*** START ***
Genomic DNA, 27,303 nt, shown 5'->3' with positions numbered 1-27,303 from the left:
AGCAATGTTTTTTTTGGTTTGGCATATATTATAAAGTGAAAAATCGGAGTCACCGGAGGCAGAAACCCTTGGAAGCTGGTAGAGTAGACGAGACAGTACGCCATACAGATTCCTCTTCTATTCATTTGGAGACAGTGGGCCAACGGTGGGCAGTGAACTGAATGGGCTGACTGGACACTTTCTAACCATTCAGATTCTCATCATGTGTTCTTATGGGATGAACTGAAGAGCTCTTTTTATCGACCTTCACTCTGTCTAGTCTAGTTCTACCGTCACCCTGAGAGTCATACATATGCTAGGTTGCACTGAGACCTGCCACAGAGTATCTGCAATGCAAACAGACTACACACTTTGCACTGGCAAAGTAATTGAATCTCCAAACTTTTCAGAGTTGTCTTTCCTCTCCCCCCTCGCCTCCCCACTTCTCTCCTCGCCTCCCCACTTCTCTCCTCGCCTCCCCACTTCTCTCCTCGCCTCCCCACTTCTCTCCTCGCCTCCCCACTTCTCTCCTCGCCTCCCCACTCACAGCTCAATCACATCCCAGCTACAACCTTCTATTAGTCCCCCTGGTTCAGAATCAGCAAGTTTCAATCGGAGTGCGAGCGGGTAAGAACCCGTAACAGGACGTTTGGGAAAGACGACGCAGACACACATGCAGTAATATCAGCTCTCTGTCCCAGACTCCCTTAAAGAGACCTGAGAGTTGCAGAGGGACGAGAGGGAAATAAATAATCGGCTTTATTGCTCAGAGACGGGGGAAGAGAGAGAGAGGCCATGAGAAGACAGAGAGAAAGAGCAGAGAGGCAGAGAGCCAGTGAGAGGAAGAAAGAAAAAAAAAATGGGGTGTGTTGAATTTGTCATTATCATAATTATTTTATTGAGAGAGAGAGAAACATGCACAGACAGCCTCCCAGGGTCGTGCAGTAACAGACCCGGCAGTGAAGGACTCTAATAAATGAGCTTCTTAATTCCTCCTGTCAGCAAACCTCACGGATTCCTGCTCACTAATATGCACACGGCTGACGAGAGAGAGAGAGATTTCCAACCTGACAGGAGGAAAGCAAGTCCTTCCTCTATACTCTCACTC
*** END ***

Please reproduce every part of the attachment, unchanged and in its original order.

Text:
Genomic DNA, 27,303 nt, shown 5'->3' with positions numbered 1-27,303 from the left:
AGCAATGTTTTTTTTGGTTTGGCATATATTATAAAGTGAAAAATCGGAGTCACCGGAGGCAGAAACCCTTGGAAGCTGGTAGAGTAGACGAGACAGTACGCCATACAGATTCCTCTTCTATTCATTTGGAGACAGTGGGCCAACGGTGGGCAGTGAACTGAATGGGCTGACTGGACACTTTCTAACCATTCAGATTCTCATCATGTGTTCTTATGGGATGAACTGAAGAGCTCTTTTTATCGACCTTCACTCTGTCTAGTCTAGTTCTACCGTCACCCTGAGAGTCATACATATGCTAGGTTGCACTGAGACCTGCCACAGAGTATCTGCAATGCAAACAGACTACACACTTTGCACTGGCAAAGTAATTGAATCTCCAAACTTTTCAGAGTTGTCTTTCCTCTCCCCCCTCGCCTCCCCACTTCTCTCCTCGCCTCCCCACTTCTCTCCTCGCCTCCCCACTTCTCTCCTCGCCTCCCCACTTCTCTCCTCGCCTCCCCACTTCTCTCCTCGCCTCCCCACTCACAGCTCAATCACATCCCAGCTACAACCTTCTATTAGTCCCCCTGGTTCAGAATCAGCAAGTTTCAATCGGAGTGCGAGCGGGTAAGAACCCGTAACAGGACGTTTGGGAAAGACGACGCAGACACACATGCAGTAATATCAGCTCTCTGTCCCAGACTCCCTTAAAGAGACCTGAGAGTTGCAGAGGGACGAGAGGGAAATAAATAATCGGCTTTATTGCTCAGAGACGGGGGAAGAGAGAGAGAGGCCATGAGAAGACAGAGAGAAAGAGCAGAGAGGCAGAGAGCCAGTGAGAGGAAGAAAGAAAAAAAAAATGGGGTGTGTTGAATTTGTCATTATCATAATTATTTTATTGAGAGAGAGAGAAACATGCACAGACAGCCTCCCAGGGTCGTGCAGTAACAGACCCGGCAGTGAAGGACTCTAATAAATGAGCTTCTTAATTCCTCCTGTCAGCAAACCTCACGGATTCCTGCTCACTAATATGCACACGGCTGACGAGAGAGAGAGAGATTTCCAACCTGACAGGAGGAAAGCAAGTCCTTCCTCTATACTCTCACTC